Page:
Russia is mulling extending its wide-gauge railroad track to Vienna as part of a plan for a Eurasian land bridge between China and Europe targeted at cargo that currently travels on container ships.
Russia’s Trans-Siberian Railroad already hauls containers on the route but it has failed to meet expectations and more than 95 percent of Europe-Asia container traffic is currently shipped by sea.
A major problem for rail freight transiting Russia is the extra cost and time involved in switching from its 1,520 millimeter gauge to the narrower 1,485 mm gauge in Europe and China.
Russian Railways says extending its wide-gauge track to Vienna would enable containers from China to move into the road, rail and inland waterway network in Central Europe.
Extending Russia’s rail track into Europe would take at least a decade and cost several billion dollars.
The European Union lent it support to the plan at a recent conference attended by high-level European, Russian and South East Asian transport officials and rail executives, but it pressed Moscow to remove barriers slowing the growth of European rail freight across Russia.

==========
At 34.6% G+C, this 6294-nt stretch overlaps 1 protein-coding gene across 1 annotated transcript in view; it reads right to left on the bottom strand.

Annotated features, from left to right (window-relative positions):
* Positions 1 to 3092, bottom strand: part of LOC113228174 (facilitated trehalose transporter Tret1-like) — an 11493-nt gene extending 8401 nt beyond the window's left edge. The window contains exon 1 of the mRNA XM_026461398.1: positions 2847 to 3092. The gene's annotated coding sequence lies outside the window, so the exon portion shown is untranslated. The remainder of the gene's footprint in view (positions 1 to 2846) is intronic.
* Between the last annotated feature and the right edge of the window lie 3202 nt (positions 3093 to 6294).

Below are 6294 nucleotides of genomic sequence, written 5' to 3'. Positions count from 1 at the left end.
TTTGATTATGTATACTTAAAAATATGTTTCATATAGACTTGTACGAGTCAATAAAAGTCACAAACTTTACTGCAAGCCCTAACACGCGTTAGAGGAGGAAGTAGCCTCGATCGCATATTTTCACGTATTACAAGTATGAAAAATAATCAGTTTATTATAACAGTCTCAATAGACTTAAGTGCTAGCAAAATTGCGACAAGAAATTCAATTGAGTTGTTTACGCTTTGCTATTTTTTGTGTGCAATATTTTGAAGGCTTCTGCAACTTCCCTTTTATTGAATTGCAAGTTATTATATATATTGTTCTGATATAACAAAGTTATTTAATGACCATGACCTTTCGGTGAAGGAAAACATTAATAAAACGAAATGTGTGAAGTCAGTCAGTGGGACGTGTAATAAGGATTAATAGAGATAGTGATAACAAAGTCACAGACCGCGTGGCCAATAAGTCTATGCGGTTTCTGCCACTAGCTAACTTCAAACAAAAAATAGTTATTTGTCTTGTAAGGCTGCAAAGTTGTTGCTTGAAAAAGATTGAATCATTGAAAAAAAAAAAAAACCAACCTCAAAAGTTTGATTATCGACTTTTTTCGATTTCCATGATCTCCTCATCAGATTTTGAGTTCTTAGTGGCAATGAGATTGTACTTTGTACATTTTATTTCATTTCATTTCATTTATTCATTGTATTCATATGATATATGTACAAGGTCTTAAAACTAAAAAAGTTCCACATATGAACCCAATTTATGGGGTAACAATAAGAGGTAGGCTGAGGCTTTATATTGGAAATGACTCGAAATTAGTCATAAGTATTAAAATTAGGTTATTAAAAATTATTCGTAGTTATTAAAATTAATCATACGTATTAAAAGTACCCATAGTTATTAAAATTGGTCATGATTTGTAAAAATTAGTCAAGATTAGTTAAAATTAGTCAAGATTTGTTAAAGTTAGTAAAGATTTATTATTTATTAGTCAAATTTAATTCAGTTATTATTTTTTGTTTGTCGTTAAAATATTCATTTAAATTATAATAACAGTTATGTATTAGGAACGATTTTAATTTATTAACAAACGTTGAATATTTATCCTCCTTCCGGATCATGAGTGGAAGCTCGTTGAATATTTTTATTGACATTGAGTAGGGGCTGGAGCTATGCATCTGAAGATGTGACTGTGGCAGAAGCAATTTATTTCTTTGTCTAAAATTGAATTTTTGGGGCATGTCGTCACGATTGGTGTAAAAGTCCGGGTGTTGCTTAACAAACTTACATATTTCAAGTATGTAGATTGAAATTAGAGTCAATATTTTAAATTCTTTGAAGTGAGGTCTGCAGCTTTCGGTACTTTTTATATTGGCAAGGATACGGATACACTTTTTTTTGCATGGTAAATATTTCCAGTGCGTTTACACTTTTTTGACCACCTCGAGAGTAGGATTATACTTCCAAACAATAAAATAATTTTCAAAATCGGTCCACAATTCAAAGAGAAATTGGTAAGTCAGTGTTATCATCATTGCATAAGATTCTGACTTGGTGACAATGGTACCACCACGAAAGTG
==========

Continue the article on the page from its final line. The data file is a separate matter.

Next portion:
Rail freight traffic between the EU and its Eastern trading partners is expected to soar by over 30 percent between 2007 and 2020, European Transport Commissioner Siim Kallas told the conference in the Russian seaside resort of Sochi.
“More and better connections are needed and so is a strong cooperation with Russia, the third most important trading partner of the EU.”
“Russia might also become a major transit country between the EU and China in the wake of the Eurasian land bridge … but we still need to solve important issues.”
China’s rapid export growth has brought some of its east coast ports to saturation point, while others are too shallow for larger container ships and have limited internal connections, Kallas said. New Chinese industries are moving westward “and a little closer to Europe.”
Rail companies have recently launched successful Europe-China services from the ports of Hamburg and Antwerp, but “there is still a long way to go” before rail can offer a real alternative to maritime transport, particularly in quality of service, price and speed.
A major problem is the discriminatory fees levied by Russia and other Central Asian countries on international rail freight that leaves, enters or transits their territory.
“We expect these fees to be phased out as part of Russia’s WTO [World Trade Organization] accession,” Kallas said.
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